July 13th, 2008

blue jellyfish


I am in love.  I met Zach last night.  He is two and a half and quite the charmer.  He has such presence and knowing and watching his mind work is the most amazing thing.  He is also adorable, and I mean adorable, so I am thrilled to be allowed such close entry into his life.

Watching him play so securely and serenely, I wonder about all the children who do not receive this kind of attention.  If only all the children who were born were wanted and had parents with enough financial security and time to feed, clothe,  play with, appreciate, and learn from them.  Children are our greatest gift.  We need to give them the best world we can.

Book Cover

Get outside and take a walk -

This is a fascinating article on our pets and how they are showing our behaviors and exhibiting our anxieties, and, in that, are now being fed pills as readily as we. They need to be outside to romp, and move, and play, as do we, and then, we create our own creative flow, our own joy. It is a complex issue as this article shows, and it demonstrates that animals have feelings and needs like we humans, and we all need to be outside and open to stimulation and response.


alan - joshua tree bloom

Greg Mortenson

I stumbled on the book Three Cups of Tea a few years ago and loved and appreciated the book and what Greg Mortenson has done and is doing. 

Now, his book and his work are getting the publicity and recognition they deserve.

Op-Ed Columnist

It Takes a School, Not Missiles

Published: July 13, 2008

Since 9/11, Westerners have tried two approaches to fight terrorism in Pakistan, President Bush’s and Greg Mortenson’s.

Mr. Bush has focused on military force and provided more than $10 billion — an extraordinary sum in the foreign-aid world — to the highly unpopular government of President Pervez Musharraf. This approach has failed: the backlash has radicalized Pakistan’s tribal areas so that they now nurture terrorists in ways that they never did before 9/11.

Mr. Mortenson, a frumpy, genial man from Montana, takes a diametrically opposite approach, and he has spent less than one-ten-thousandth as much as the Bush administration. He builds schools in isolated parts of Pakistan and Afghanistan, working closely with Muslim clerics and even praying with them at times.

The only thing that Mr. Mortenson blows up are boulders that fall onto remote roads and block access to his schools.

Mr. Mortenson has become a legend in the region, his picture sometimes dangling like a talisman from rearview mirrors, and his work has struck a chord in America as well. His superb book about his schools, “Three Cups of Tea,” came out in 2006 and initially wasn’t reviewed by most major newspapers. Yet propelled by word of mouth, the book became a publishing sensation: it has spent the last 74 weeks on the paperback best-seller list, regularly in the No. 1 spot.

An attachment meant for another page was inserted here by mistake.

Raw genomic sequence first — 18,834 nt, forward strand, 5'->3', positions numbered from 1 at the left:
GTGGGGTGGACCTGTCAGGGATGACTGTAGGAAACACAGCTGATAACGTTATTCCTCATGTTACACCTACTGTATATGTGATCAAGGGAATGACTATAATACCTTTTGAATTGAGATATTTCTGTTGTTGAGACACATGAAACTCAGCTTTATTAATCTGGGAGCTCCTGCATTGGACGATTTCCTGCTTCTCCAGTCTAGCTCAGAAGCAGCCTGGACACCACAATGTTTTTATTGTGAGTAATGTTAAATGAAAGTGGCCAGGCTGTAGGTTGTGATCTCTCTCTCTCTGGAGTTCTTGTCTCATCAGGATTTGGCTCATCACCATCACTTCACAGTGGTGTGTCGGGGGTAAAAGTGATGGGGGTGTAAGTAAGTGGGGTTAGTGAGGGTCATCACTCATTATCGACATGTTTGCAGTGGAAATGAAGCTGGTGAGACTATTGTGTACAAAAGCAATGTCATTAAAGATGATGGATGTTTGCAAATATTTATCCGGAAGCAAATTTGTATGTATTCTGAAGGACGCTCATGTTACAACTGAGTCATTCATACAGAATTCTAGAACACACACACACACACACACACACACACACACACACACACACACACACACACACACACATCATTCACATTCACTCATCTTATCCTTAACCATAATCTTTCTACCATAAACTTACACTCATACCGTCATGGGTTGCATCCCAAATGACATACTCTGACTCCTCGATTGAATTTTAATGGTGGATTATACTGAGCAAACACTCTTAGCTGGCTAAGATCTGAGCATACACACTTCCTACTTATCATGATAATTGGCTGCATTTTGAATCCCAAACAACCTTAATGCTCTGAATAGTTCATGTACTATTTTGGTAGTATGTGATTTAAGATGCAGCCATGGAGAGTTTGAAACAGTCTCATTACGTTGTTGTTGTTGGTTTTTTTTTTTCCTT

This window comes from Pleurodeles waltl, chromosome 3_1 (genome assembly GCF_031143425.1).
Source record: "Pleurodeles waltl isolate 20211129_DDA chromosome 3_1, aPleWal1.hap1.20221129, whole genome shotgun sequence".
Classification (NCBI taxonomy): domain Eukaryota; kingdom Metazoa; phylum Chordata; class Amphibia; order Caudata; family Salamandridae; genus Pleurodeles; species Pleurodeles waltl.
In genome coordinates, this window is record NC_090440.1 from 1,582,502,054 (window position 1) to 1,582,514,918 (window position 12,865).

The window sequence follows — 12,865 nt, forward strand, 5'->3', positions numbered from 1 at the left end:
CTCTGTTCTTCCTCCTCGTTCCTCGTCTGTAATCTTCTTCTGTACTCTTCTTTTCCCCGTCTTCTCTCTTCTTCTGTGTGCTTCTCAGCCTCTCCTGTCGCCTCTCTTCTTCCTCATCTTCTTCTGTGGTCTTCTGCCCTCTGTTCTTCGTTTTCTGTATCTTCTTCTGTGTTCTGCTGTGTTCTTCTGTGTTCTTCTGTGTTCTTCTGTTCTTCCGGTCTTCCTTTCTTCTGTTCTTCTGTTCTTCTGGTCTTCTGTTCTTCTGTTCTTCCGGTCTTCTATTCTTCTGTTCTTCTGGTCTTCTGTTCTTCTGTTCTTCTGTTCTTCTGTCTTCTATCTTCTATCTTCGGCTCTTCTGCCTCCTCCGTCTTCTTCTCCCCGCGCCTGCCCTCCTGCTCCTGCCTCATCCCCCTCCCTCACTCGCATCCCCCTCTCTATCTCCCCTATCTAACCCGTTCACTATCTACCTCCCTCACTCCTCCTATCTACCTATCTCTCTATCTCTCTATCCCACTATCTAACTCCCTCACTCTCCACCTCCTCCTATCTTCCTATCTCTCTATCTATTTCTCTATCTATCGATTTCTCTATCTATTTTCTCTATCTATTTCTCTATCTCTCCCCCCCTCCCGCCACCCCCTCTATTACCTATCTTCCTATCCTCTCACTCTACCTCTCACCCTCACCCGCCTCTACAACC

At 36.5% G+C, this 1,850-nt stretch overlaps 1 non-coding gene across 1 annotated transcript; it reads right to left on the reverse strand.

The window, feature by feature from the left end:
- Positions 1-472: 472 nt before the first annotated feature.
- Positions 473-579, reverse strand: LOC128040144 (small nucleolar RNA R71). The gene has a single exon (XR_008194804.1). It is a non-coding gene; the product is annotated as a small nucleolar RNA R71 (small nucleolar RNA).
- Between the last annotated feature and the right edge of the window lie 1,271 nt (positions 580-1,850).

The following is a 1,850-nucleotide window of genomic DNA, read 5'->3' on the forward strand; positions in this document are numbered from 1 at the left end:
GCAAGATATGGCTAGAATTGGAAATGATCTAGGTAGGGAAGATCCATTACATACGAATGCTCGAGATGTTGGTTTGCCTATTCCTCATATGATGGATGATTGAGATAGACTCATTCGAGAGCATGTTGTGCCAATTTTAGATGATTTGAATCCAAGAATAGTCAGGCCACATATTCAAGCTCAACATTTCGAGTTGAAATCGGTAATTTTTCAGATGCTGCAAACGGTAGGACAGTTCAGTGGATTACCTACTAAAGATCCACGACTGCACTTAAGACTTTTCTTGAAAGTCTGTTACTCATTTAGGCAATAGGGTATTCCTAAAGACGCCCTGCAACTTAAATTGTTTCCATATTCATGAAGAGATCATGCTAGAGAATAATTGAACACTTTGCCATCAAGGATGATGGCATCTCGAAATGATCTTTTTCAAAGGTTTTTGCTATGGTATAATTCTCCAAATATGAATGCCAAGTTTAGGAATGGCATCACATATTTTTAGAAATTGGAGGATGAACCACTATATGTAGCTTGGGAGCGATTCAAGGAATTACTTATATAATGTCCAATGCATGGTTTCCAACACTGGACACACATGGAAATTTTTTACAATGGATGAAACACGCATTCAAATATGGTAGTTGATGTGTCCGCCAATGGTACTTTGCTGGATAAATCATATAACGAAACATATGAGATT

Now Mr. Mortenson is fending off several dozen film offers. “My concern is that a movie might endanger the well-being of our students,” he explains.

Mr. Mortenson found his calling in 1993 after he failed in an attempt to climb K2, a Himalayan peak, and stumbled weakly into a poor Muslim village. The peasants nursed him back to health, and he promised to repay them by building the village a school.

Scrounging the money was a nightmare — his 580 fund-raising letters to prominent people generated one check, from Tom Brokaw — and Mr. Mortenson ended up selling his beloved climbing equipment and car. But when the school was built, he kept going. Now his aid group, the Central Asia Institute, has 74 schools in operation. His focus is educating girls.

To get a school, villagers must provide the land and the labor to assure a local “buy-in,” and so far the Taliban have not bothered his schools. One anti-American mob rampaged through Baharak, Afghanistan, attacking aid groups — but stopped at the school that local people had just built with Mr. Mortenson. “This is our school,” the mob leaders decided, and they left it intact.

Mr. Mortenson has had setbacks, including being kidnapped for eight days in Pakistan’s wild Waziristan region. It would be naïve to think that a few dozen schools will turn the tide in Afghanistan or Pakistan.